For the past six months, Webb has been collecting its “first light,” which consisted of the deepest field images ever taken, galaxies, the Carina Nebula, and a nearby exoplanet and its atmosphere. The majority of these images will be released starting tomorrow morning (Tuesday, July 12th). To give us a taste of what we are in for, President Joe Biden, Vice President Kamala Harris, NASA Administrator Bill Nelson, and other officials revealed the first of these images today during a White House press conference. The entire event was live-streamed by NASA TV and (as promised) was mind-blowing!
The scientific and astronomical community are eagerly waiting for Tuesday, July 12th, to come around. On this day, the first images taken by NASA’s James Webb Space Telescope (JWST) will be released! According to a previous statement by the agency, these images will include the deepest views of the Universe ever taken and spectra obtained from an exoplanet atmosphere. In another statement issued yesterday, the images were so beautiful that they almost brought Thomas Zarbuchen – Associate Administrator for NASA’s Science Mission Directorate (SMD) – to tears!
If NASA’s Artemis project to return to the Moon permanently is going to succeed, it will need a lot of power. Shipping traditional fossil fuels up there is impractical, and surface solar cells won’t work for the two weeks that a given side of the Moon is shadowed. So the best option may be to set up a nuclear power station. NASA solicited some ideas along those lines with a preliminary design request for proposal – and they recently announced that three groups would each receive $5 million to develop preliminary designs for surface-based lunar fission reactors.
Its solar panels are caked with dust and the batteries are running out of juice, but NASA’s InSight Mars lander continues to soldier forth collecting more science about the Red Planet until its very last beep. To conserve energy, InSight was projected to shut down its seismometer—its last operational science instrument—by the end of June, hoping to survive on its remaining power until December. The seismometer has been the key instrument designed to measure marsquakes, which it has been recording since it touched down on Mars in 2018, and recently recorded a 5.0-magnitude quake, the biggest yet.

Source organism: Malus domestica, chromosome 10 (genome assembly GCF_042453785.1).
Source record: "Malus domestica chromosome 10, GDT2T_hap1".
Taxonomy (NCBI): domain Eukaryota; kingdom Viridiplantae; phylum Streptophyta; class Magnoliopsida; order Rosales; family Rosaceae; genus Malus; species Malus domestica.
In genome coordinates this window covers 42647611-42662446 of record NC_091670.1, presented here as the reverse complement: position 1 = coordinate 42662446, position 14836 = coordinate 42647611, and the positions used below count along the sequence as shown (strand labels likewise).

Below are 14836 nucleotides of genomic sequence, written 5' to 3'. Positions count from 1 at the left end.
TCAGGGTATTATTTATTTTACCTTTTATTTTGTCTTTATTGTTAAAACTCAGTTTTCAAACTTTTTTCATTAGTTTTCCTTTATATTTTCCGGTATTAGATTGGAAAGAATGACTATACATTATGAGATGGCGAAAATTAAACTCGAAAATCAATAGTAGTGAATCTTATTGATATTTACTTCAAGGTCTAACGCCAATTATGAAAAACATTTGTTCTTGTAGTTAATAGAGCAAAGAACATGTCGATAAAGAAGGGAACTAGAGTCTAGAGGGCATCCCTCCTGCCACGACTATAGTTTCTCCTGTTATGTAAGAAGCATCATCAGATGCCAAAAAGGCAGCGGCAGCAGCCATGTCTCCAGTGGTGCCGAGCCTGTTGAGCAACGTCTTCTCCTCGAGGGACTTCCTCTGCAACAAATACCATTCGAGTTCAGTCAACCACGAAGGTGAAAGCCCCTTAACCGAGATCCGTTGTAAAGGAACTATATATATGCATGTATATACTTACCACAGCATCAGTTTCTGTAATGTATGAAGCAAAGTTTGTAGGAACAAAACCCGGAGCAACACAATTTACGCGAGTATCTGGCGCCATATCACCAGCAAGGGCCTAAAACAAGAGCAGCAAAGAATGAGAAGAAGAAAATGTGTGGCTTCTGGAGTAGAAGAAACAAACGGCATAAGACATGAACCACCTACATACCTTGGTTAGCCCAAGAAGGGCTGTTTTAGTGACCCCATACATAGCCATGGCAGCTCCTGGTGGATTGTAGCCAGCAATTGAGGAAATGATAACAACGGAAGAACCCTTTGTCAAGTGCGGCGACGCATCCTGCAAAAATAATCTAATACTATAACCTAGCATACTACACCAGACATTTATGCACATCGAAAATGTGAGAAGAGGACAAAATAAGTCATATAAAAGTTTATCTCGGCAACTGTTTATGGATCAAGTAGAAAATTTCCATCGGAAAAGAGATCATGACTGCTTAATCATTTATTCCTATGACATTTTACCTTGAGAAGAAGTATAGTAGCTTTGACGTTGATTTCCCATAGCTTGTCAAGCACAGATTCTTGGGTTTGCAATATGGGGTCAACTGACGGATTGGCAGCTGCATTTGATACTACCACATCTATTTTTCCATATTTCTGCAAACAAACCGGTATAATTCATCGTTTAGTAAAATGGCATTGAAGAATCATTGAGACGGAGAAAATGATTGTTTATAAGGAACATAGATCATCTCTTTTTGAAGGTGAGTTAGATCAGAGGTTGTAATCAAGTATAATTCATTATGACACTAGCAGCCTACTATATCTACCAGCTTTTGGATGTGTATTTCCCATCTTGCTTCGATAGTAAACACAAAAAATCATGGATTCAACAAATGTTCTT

Our Moon is a fascinating world that has captivated us since time immemorial. Long before the first telescope was invented, ancient humans used the Moon as a calendar in the sky, with evidence that lunar timekeeping was around as early as 25,000, 30,000, and even 35,000 years before the present. Long before humanity had written language, lived in organized cities, and worshipped structured religions, the Moon was one of humanity’s first timepieces. It wasn’t until the telescope was invented that our Moon became an object of scientific curiosity, with the sketches by Galileo Galilei giving us a new perspective on our nearest celestial neighbor. As science advanced, so did our understanding of the Moon. While the Apollo missions were successful in teaching us about the geology of the Moon, it wasn’t until 2009 when the LCROSS impact probe onboard the Lunar Reconnaissance Orbiter deliberately crashed into a dark crater on the Moon’s south pole and detected 155 kilograms of water as it flew through the ejecta plume before ultimately crashing into the lunar surface.